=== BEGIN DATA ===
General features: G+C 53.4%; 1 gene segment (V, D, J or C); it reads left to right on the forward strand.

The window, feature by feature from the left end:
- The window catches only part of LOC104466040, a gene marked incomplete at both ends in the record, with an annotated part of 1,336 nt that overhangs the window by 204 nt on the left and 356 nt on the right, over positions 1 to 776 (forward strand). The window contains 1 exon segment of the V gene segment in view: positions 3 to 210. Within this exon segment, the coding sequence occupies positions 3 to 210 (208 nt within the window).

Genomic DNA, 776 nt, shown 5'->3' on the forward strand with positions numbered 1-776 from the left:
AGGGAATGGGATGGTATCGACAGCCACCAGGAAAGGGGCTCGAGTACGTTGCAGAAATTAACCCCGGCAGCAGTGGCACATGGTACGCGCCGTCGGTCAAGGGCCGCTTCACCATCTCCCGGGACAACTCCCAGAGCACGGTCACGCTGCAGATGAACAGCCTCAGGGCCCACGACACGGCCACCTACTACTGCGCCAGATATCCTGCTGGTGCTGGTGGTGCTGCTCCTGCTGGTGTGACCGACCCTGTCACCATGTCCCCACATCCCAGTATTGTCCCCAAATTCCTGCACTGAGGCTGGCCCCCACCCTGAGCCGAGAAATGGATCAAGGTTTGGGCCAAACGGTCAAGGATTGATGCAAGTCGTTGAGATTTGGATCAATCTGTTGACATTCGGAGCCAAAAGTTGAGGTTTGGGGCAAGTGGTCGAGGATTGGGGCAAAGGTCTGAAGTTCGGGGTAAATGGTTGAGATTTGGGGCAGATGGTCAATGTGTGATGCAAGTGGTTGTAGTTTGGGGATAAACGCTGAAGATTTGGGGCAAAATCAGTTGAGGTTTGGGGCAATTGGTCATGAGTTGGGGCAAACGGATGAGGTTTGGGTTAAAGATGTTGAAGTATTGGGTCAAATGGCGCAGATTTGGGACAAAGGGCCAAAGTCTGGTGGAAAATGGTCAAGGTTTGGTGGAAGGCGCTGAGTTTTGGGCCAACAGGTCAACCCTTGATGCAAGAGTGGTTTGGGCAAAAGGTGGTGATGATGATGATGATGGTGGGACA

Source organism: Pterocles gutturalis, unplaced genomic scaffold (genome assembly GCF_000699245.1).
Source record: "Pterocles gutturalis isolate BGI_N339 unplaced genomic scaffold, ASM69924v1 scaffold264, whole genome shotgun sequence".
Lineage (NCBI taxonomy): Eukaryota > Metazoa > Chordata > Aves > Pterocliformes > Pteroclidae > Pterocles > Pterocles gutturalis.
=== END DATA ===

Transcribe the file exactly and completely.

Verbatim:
General features: G+C 53.4%; 1 gene segment (V, D, J or C); it reads left to right on the forward strand.

The window, feature by feature from the left end:
- The window catches only part of LOC104466040, a gene marked incomplete at both ends in the record, with an annotated part of 1,336 nt that overhangs the window by 204 nt on the left and 356 nt on the right, over positions 1 to 776 (forward strand). The window contains 1 exon segment of the V gene segment in view: positions 3 to 210. Within this exon segment, the coding sequence occupies positions 3 to 210 (208 nt within the window).

Genomic DNA, 776 nt, shown 5'->3' on the forward strand with positions numbered 1-776 from the left:
AGGGAATGGGATGGTATCGACAGCCACCAGGAAAGGGGCTCGAGTACGTTGCAGAAATTAACCCCGGCAGCAGTGGCACATGGTACGCGCCGTCGGTCAAGGGCCGCTTCACCATCTCCCGGGACAACTCCCAGAGCACGGTCACGCTGCAGATGAACAGCCTCAGGGCCCACGACACGGCCACCTACTACTGCGCCAGATATCCTGCTGGTGCTGGTGGTGCTGCTCCTGCTGGTGTGACCGACCCTGTCACCATGTCCCCACATCCCAGTATTGTCCCCAAATTCCTGCACTGAGGCTGGCCCCCACCCTGAGCCGAGAAATGGATCAAGGTTTGGGCCAAACGGTCAAGGATTGATGCAAGTCGTTGAGATTTGGATCAATCTGTTGACATTCGGAGCCAAAAGTTGAGGTTTGGGGCAAGTGGTCGAGGATTGGGGCAAAGGTCTGAAGTTCGGGGTAAATGGTTGAGATTTGGGGCAGATGGTCAATGTGTGATGCAAGTGGTTGTAGTTTGGGGATAAACGCTGAAGATTTGGGGCAAAATCAGTTGAGGTTTGGGGCAATTGGTCATGAGTTGGGGCAAACGGATGAGGTTTGGGTTAAAGATGTTGAAGTATTGGGTCAAATGGCGCAGATTTGGGACAAAGGGCCAAAGTCTGGTGGAAAATGGTCAAGGTTTGGTGGAAGGCGCTGAGTTTTGGGCCAACAGGTCAACCCTTGATGCAAGAGTGGTTTGGGCAAAAGGTGGTGATGATGATGATGATGGTGGGACA

Source organism: Pterocles gutturalis, unplaced genomic scaffold (genome assembly GCF_000699245.1).
Source record: "Pterocles gutturalis isolate BGI_N339 unplaced genomic scaffold, ASM69924v1 scaffold264, whole genome shotgun sequence".
Lineage (NCBI taxonomy): Eukaryota > Metazoa > Chordata > Aves > Pterocliformes > Pteroclidae > Pterocles > Pterocles gutturalis.